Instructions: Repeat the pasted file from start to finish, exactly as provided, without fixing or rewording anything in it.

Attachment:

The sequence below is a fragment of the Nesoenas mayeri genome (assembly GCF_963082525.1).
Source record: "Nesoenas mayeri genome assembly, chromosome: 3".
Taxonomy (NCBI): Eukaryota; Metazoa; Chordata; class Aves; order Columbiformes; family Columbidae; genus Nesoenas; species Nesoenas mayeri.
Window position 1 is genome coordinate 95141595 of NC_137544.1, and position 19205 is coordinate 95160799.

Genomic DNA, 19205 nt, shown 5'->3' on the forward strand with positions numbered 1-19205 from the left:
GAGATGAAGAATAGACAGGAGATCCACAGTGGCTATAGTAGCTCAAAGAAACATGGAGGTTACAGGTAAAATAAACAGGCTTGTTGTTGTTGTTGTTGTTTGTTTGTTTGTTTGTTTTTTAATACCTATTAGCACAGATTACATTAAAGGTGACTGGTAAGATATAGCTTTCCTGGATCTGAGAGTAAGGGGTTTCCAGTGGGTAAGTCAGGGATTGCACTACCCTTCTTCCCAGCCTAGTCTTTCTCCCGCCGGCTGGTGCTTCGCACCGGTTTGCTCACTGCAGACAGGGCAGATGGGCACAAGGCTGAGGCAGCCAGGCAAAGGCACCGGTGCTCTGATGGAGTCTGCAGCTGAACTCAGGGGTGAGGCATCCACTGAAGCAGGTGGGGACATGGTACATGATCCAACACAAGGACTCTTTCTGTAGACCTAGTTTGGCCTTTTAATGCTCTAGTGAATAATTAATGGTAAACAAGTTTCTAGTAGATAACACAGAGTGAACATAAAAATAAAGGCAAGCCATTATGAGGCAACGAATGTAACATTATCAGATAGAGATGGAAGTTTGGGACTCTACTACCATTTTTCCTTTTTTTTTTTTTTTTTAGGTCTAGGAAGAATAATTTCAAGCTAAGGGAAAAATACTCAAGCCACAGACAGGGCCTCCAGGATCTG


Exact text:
The sequence below is a fragment of the Nesoenas mayeri genome (assembly GCF_963082525.1).
Source record: "Nesoenas mayeri genome assembly, chromosome: 3".
Taxonomy (NCBI): Eukaryota; Metazoa; Chordata; class Aves; order Columbiformes; family Columbidae; genus Nesoenas; species Nesoenas mayeri.
Window position 1 is genome coordinate 95141595 of NC_137544.1, and position 19205 is coordinate 95160799.

Genomic DNA, 19205 nt, shown 5'->3' on the forward strand with positions numbered 1-19205 from the left:
GAGATGAAGAATAGACAGGAGATCCACAGTGGCTATAGTAGCTCAAAGAAACATGGAGGTTACAGGTAAAATAAACAGGCTTGTTGTTGTTGTTGTTGTTTGTTTGTTTGTTTGTTTTTTAATACCTATTAGCACAGATTACATTAAAGGTGACTGGTAAGATATAGCTTTCCTGGATCTGAGAGTAAGGGGTTTCCAGTGGGTAAGTCAGGGATTGCACTACCCTTCTTCCCAGCCTAGTCTTTCTCCCGCCGGCTGGTGCTTCGCACCGGTTTGCTCACTGCAGACAGGGCAGATGGGCACAAGGCTGAGGCAGCCAGGCAAAGGCACCGGTGCTCTGATGGAGTCTGCAGCTGAACTCAGGGGTGAGGCATCCACTGAAGCAGGTGGGGACATGGTACATGATCCAACACAAGGACTCTTTCTGTAGACCTAGTTTGGCCTTTTAATGCTCTAGTGAATAATTAATGGTAAACAAGTTTCTAGTAGATAACACAGAGTGAACATAAAAATAAAGGCAAGCCATTATGAGGCAACGAATGTAACATTATCAGATAGAGATGGAAGTTTGGGACTCTACTACCATTTTTCCTTTTTTTTTTTTTTTTTAGGTCTAGGAAGAATAATTTCAAGCTAAGGGAAAAATACTCAAGCCACAGACAGGGCCTCCAGGATCTG